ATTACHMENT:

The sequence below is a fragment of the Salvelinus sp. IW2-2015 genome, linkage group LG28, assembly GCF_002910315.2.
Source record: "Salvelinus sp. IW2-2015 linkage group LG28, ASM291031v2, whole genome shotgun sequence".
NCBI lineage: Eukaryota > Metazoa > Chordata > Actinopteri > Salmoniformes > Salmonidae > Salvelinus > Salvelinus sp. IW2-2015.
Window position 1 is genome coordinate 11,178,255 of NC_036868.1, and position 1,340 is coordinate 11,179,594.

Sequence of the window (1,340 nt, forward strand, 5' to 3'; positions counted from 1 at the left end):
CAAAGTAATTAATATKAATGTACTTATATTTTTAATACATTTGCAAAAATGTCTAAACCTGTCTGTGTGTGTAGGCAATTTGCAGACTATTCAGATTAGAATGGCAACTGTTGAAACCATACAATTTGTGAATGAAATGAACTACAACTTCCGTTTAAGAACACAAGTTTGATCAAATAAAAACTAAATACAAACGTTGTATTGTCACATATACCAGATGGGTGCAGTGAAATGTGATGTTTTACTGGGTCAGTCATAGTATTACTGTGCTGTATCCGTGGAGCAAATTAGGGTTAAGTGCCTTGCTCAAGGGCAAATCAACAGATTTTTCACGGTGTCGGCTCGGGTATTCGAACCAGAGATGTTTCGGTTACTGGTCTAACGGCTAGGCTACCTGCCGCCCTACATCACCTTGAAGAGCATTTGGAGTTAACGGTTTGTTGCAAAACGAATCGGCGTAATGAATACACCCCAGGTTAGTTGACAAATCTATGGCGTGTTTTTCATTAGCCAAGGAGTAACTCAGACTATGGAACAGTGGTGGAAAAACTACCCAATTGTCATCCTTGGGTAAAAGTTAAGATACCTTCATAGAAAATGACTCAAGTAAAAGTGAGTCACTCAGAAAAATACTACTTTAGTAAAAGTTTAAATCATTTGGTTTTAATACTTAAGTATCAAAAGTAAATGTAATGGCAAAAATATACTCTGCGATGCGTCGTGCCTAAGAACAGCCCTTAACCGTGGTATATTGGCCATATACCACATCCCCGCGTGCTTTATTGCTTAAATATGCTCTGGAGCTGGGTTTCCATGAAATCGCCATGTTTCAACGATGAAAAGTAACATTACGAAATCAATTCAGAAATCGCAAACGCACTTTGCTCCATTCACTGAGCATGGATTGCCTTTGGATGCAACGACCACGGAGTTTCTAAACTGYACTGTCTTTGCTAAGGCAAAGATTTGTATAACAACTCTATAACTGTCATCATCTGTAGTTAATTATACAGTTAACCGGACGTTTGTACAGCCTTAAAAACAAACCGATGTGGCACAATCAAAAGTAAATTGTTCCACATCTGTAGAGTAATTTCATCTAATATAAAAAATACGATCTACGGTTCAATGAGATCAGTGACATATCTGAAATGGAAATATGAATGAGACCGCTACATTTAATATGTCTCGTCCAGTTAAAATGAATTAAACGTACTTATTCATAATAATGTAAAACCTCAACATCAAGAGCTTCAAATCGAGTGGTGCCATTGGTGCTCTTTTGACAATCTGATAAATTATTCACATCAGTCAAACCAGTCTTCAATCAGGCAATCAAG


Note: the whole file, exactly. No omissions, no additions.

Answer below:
The sequence below is a fragment of the Salvelinus sp. IW2-2015 genome, linkage group LG28, assembly GCF_002910315.2.
Source record: "Salvelinus sp. IW2-2015 linkage group LG28, ASM291031v2, whole genome shotgun sequence".
NCBI lineage: Eukaryota > Metazoa > Chordata > Actinopteri > Salmoniformes > Salmonidae > Salvelinus > Salvelinus sp. IW2-2015.
Window position 1 is genome coordinate 11,178,255 of NC_036868.1, and position 1,340 is coordinate 11,179,594.

Sequence of the window (1,340 nt, forward strand, 5' to 3'; positions counted from 1 at the left end):
CAAAGTAATTAATATKAATGTACTTATATTTTTAATACATTTGCAAAAATGTCTAAACCTGTCTGTGTGTGTAGGCAATTTGCAGACTATTCAGATTAGAATGGCAACTGTTGAAACCATACAATTTGTGAATGAAATGAACTACAACTTCCGTTTAAGAACACAAGTTTGATCAAATAAAAACTAAATACAAACGTTGTATTGTCACATATACCAGATGGGTGCAGTGAAATGTGATGTTTTACTGGGTCAGTCATAGTATTACTGTGCTGTATCCGTGGAGCAAATTAGGGTTAAGTGCCTTGCTCAAGGGCAAATCAACAGATTTTTCACGGTGTCGGCTCGGGTATTCGAACCAGAGATGTTTCGGTTACTGGTCTAACGGCTAGGCTACCTGCCGCCCTACATCACCTTGAAGAGCATTTGGAGTTAACGGTTTGTTGCAAAACGAATCGGCGTAATGAATACACCCCAGGTTAGTTGACAAATCTATGGCGTGTTTTTCATTAGCCAAGGAGTAACTCAGACTATGGAACAGTGGTGGAAAAACTACCCAATTGTCATCCTTGGGTAAAAGTTAAGATACCTTCATAGAAAATGACTCAAGTAAAAGTGAGTCACTCAGAAAAATACTACTTTAGTAAAAGTTTAAATCATTTGGTTTTAATACTTAAGTATCAAAAGTAAATGTAATGGCAAAAATATACTCTGCGATGCGTCGTGCCTAAGAACAGCCCTTAACCGTGGTATATTGGCCATATACCACATCCCCGCGTGCTTTATTGCTTAAATATGCTCTGGAGCTGGGTTTCCATGAAATCGCCATGTTTCAACGATGAAAAGTAACATTACGAAATCAATTCAGAAATCGCAAACGCACTTTGCTCCATTCACTGAGCATGGATTGCCTTTGGATGCAACGACCACGGAGTTTCTAAACTGYACTGTCTTTGCTAAGGCAAAGATTTGTATAACAACTCTATAACTGTCATCATCTGTAGTTAATTATACAGTTAACCGGACGTTTGTACAGCCTTAAAAACAAACCGATGTGGCACAATCAAAAGTAAATTGTTCCACATCTGTAGAGTAATTTCATCTAATATAAAAAATACGATCTACGGTTCAATGAGATCAGTGACATATCTGAAATGGAAATATGAATGAGACCGCTACATTTAATATGTCTCGTCCAGTTAAAATGAATTAAACGTACTTATTCATAATAATGTAAAACCTCAACATCAAGAGCTTCAAATCGAGTGGTGCCATTGGTGCTCTTTTGACAATCTGATAAATTATTCACATCAGTCAAACCAGTCTTCAATCAGGCAATCAAG